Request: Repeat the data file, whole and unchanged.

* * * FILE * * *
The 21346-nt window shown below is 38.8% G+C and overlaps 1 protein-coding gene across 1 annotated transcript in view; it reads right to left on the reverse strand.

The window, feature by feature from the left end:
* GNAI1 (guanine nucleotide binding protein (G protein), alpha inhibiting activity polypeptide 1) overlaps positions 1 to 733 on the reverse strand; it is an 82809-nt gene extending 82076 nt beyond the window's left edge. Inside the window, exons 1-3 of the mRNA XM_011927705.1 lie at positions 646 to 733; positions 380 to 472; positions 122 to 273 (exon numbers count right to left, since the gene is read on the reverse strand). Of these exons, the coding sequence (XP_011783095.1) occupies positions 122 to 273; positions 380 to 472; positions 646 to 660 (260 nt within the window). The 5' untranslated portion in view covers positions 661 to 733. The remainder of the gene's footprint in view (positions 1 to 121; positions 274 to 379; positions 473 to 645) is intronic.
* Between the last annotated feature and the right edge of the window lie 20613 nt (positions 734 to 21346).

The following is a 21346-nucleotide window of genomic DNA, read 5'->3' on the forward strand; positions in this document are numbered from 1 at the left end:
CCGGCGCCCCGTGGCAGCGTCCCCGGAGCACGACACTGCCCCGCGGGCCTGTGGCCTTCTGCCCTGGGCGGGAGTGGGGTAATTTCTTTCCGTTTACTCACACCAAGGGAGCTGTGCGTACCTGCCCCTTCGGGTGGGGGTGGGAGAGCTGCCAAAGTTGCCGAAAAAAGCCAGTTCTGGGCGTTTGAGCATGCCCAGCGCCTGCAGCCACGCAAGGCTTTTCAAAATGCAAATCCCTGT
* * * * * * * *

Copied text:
The 21346-nt window shown below is 38.8% G+C and overlaps 1 protein-coding gene across 1 annotated transcript in view; it reads right to left on the reverse strand.

The window, feature by feature from the left end:
* GNAI1 (guanine nucleotide binding protein (G protein), alpha inhibiting activity polypeptide 1) overlaps positions 1 to 733 on the reverse strand; it is an 82809-nt gene extending 82076 nt beyond the window's left edge. Inside the window, exons 1-3 of the mRNA XM_011927705.1 lie at positions 646 to 733; positions 380 to 472; positions 122 to 273 (exon numbers count right to left, since the gene is read on the reverse strand). Of these exons, the coding sequence (XP_011783095.1) occupies positions 122 to 273; positions 380 to 472; positions 646 to 660 (260 nt within the window). The 5' untranslated portion in view covers positions 661 to 733. The remainder of the gene's footprint in view (positions 1 to 121; positions 274 to 379; positions 473 to 645) is intronic.
* Between the last annotated feature and the right edge of the window lie 20613 nt (positions 734 to 21346).

The following is a 21346-nucleotide window of genomic DNA, read 5'->3' on the forward strand; positions in this document are numbered from 1 at the left end:
CCGGCGCCCCGTGGCAGCGTCCCCGGAGCACGACACTGCCCCGCGGGCCTGTGGCCTTCTGCCCTGGGCGGGAGTGGGGTAATTTCTTTCCGTTTACTCACACCAAGGGAGCTGTGCGTACCTGCCCCTTCGGGTGGGGGTGGGAGAGCTGCCAAAGTTGCCGAAAAAAGCCAGTTCTGGGCGTTTGAGCATGCCCAGCGCCTGCAGCCACGCAAGGCTTTTCAAAATGCAAATCCCTGT